Insurance Coverage Based on Occurrence

October 18, 2017 / Writing and Speaking

By Don R. Sampen, published, Chicago Daily Law Bulletin
[October 3, 2017]

The 2nd District Appellate Court recently held that the time of occurrence, not the time of accrual of a cause of action, triggered coverage for claims based on the withholding of evidence and forced confession.

The insurers, St. Paul Fire and Marine Insurance Co. and Travelers Indemnity Co., were represented by Litchfield Cavo LLP and others. Scariano, Himes and Petrarca Chtd. represented the insured, the city of Waukegan and some of its former police officers. The case is St. Paul Fire & Marine Insurance Co. v. City of Waukegan, 2017 IL App (2d) 160381 (Aug. 1, 2017).

The claimant in the underlying case, Juan Rivera, alleged that he had been wrongfully convicted for the rape and murder of an 11-year-old girl in 1992. Rivera was found guilty on three occasions, in 1993, 1998 and 2009. Each time his conviction was reversed based on trial error, DNA evidence or other reasons.

In 2012, Rivera filed a federal wrongful conviction complaint against the city of Waukegan, its police officers and others. His complaint included claims for malicious prosecution, a Brady violation based on the withholding of exculpatory evidence and a Fifth Amendment violation based on a coerced conviction. The city tendered to its insurers.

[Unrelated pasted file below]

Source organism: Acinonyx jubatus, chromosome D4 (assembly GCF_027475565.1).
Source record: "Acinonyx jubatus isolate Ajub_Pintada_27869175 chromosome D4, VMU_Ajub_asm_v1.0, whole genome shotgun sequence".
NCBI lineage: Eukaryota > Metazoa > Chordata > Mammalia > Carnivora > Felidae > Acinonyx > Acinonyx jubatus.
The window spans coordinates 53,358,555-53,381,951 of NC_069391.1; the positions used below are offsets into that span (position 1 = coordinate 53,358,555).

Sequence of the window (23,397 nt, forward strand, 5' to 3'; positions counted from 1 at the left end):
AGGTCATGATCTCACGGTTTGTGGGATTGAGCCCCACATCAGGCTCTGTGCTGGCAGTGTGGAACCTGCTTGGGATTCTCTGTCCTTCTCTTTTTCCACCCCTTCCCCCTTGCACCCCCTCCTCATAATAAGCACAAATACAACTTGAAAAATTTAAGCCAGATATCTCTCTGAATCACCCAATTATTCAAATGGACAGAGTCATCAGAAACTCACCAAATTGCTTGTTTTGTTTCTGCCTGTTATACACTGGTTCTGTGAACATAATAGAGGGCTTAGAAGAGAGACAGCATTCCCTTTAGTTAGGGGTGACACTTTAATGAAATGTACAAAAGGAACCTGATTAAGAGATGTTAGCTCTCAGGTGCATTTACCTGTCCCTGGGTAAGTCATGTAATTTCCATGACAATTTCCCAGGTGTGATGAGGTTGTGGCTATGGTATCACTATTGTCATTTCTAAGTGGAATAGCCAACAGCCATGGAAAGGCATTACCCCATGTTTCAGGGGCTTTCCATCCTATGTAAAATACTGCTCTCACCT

The insurers here provided the city with a series of one-year primary and umbrella law enforcement liability policies covering the period from November 2006 to November 2011.

In two earlier cases the 2nd District held that these policies, and/or similar policies of other insurers, were not triggered by Rivera’s malicious prosecution allegations, even though the policies were in effect during his second or third trial. See Indian Harbor Insurance Co. v. City of Waukegan, 2015 IL App (2d) 140293; St. Paul Fire & Marine Insurance Co. v. City of Zion, 2014 IL App (2d) 131312.